After naming this blog post I also discovered that cloud forest is a real term and about 1% of all forests are considered to be cloud forests.

Figures of Imagination

Figures of Imagination

Heavy rain takes turns with strong gusts of wind. I protect the camera, quickly wipe the lens, take a single shot, repeat. From time to time the sun brightens the clouds directly above. And then again, everything is covered in thick fog and sight decreases to only a few metres. Tourists stop in the car park, wait for a few minutes, and leave again. I am lucky that my significant other patiently waits in the car while I battle the weather. There is little chance to check how the photos look – since my camera isn’t weather sealed, I am more concerned about protecting it. The trees around me dance in the wind, characters of long forgotten legends, rooted deep, and yet it seems as they are moving with every step I take: From the lonesome warrior, to the sheltered child, to the ancient sage.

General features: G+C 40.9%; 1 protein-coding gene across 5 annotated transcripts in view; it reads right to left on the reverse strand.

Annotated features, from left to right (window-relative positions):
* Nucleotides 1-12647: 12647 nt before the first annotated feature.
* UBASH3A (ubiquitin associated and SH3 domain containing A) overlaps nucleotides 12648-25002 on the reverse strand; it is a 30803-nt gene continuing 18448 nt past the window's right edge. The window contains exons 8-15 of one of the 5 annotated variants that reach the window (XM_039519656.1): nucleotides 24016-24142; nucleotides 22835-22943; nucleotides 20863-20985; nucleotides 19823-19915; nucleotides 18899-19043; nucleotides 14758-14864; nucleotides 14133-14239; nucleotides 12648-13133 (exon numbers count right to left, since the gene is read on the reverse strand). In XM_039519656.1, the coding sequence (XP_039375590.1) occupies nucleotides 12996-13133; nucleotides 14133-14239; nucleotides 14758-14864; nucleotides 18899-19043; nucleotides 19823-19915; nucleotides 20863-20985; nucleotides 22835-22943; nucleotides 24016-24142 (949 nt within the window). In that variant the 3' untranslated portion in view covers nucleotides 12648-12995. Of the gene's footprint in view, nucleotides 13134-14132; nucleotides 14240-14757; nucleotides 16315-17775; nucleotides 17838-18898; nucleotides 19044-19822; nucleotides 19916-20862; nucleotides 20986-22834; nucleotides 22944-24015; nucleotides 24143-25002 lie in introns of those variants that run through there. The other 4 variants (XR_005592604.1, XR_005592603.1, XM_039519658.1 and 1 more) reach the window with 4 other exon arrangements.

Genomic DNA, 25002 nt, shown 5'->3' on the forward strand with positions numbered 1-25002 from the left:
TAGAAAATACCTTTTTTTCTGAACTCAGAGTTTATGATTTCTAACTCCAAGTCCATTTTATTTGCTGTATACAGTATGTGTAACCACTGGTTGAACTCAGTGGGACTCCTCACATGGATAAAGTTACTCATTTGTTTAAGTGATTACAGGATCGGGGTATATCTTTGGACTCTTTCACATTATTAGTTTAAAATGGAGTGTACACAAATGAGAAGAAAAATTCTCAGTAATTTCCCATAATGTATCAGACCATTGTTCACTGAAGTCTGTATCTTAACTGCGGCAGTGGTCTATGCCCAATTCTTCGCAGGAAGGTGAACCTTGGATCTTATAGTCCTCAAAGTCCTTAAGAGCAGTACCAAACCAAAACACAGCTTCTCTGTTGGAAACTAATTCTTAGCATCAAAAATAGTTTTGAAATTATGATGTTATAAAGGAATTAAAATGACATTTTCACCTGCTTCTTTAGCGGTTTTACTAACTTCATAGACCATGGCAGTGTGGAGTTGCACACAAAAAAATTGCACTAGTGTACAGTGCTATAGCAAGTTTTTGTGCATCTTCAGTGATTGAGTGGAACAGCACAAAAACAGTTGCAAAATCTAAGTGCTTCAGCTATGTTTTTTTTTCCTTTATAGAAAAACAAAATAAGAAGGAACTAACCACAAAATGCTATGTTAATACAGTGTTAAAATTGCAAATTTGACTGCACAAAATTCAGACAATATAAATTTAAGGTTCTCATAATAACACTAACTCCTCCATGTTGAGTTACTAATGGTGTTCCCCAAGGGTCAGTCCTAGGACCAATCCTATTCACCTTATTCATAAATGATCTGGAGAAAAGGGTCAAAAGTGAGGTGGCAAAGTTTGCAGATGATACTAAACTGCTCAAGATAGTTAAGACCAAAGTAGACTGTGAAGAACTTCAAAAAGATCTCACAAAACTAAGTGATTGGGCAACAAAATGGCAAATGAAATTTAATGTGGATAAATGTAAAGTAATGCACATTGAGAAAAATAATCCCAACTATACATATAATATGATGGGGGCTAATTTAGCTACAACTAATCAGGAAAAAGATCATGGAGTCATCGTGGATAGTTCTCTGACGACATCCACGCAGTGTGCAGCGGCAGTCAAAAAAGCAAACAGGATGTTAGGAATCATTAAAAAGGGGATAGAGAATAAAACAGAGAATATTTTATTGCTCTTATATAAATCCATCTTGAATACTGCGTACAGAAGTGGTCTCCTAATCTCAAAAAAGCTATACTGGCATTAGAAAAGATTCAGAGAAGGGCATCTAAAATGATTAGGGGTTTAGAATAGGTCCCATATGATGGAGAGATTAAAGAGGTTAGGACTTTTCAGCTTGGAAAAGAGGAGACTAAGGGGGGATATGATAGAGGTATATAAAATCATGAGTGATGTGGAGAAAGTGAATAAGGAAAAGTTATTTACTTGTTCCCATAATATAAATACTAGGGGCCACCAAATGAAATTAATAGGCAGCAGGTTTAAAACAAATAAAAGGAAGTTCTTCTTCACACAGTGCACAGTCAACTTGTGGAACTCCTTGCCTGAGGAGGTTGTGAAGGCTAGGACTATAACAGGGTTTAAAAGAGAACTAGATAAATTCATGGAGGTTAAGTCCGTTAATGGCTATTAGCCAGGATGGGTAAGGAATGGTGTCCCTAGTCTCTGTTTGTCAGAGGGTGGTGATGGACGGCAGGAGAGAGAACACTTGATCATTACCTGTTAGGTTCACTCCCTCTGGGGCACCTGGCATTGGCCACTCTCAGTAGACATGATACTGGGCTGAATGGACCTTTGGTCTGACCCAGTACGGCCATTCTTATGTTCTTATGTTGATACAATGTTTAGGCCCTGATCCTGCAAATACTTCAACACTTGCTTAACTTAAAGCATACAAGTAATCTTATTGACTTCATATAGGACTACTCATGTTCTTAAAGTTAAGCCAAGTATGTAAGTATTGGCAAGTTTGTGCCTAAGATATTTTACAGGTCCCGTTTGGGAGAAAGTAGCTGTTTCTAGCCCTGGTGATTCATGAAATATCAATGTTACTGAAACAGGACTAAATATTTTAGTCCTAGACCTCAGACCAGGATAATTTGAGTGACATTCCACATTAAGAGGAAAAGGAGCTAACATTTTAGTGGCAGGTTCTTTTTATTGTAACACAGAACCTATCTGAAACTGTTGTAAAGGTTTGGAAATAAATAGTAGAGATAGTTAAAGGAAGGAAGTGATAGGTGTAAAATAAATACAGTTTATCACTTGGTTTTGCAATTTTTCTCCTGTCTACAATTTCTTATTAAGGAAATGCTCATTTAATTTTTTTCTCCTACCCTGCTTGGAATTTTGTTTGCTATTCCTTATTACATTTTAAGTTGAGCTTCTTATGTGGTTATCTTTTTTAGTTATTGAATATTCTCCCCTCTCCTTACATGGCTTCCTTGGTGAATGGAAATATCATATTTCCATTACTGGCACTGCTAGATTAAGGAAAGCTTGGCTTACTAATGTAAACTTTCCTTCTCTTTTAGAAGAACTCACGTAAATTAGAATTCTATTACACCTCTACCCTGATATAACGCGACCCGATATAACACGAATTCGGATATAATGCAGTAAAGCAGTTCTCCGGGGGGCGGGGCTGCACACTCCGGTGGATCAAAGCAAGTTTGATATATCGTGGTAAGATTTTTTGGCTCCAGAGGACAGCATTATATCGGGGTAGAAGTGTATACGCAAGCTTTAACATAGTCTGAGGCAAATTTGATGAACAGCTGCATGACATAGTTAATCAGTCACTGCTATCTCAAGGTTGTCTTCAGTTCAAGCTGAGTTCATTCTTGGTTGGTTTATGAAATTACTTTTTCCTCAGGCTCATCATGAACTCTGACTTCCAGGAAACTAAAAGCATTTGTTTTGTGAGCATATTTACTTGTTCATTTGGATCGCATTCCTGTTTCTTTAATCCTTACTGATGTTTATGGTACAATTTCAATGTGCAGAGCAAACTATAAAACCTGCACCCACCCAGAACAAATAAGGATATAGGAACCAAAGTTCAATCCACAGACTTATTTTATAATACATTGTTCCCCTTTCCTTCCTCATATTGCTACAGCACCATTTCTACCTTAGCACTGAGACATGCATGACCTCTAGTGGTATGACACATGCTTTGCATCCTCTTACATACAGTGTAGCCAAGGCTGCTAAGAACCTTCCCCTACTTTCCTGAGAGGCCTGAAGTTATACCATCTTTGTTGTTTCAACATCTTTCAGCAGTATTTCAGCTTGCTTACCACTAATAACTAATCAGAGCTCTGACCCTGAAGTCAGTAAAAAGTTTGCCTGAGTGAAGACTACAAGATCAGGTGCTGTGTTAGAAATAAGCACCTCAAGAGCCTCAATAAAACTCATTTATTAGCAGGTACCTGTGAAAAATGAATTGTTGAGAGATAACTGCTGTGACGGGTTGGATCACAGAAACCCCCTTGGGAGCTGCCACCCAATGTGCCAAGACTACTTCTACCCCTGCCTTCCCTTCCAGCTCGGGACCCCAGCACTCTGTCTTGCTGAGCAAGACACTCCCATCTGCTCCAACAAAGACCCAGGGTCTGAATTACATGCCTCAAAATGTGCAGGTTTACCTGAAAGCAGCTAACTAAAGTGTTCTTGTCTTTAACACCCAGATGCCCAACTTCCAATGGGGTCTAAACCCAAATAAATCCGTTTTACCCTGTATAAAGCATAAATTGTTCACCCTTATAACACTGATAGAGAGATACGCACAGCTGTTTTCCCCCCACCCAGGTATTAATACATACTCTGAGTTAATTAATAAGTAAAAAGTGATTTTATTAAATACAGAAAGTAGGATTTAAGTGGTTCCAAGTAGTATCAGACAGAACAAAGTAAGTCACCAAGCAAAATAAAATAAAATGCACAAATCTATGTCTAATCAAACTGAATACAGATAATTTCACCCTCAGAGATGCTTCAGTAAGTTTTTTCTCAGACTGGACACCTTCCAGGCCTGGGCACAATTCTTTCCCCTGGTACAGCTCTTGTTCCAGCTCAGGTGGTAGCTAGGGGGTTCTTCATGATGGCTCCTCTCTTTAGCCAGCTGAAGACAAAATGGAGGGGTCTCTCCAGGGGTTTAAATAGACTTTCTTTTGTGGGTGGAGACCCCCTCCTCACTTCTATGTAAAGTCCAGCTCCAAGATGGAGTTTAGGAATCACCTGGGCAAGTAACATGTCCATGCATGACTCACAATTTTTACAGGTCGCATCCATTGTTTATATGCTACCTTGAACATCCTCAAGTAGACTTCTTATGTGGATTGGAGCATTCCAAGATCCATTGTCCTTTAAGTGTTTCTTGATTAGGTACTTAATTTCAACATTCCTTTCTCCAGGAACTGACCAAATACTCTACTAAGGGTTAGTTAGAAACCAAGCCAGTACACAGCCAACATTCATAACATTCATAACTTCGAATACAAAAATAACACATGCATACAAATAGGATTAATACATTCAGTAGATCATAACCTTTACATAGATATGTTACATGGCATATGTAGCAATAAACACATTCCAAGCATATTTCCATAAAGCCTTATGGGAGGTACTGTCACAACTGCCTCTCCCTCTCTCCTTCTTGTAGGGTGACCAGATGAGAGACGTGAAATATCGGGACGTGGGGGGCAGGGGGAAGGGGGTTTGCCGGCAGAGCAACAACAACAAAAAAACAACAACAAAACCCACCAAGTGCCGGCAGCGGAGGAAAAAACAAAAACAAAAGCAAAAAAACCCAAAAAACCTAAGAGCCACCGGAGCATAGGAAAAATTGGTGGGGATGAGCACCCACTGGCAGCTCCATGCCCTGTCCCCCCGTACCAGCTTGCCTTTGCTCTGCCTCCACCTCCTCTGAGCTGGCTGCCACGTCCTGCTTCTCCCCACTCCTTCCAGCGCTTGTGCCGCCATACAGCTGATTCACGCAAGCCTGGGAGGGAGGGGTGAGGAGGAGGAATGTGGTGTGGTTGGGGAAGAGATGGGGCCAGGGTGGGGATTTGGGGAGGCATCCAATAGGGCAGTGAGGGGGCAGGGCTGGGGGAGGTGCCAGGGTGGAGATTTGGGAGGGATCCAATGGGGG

The Inevitability of Triviality

The Inevitability of Triviality

Triviale Maschinen haben nur einen Zustand: Sie liefern auf denselben Input immer den gleichen Output.

Heinz von Förster

The quote could be vaguely transcribed as ‘Trivial machines have a single state: Given the same input, they always produce the same output.’ In contrast, for non-trivial systems the output not only depends on the input but additionally on an inner, possibly unknown, state of the system. This inner state evolves with every given input and, thus, the same input can lead to different output. In other words: the output may seem random to an observer as it also relies on the complete history of inputs processed by the system, reflected by its internal state.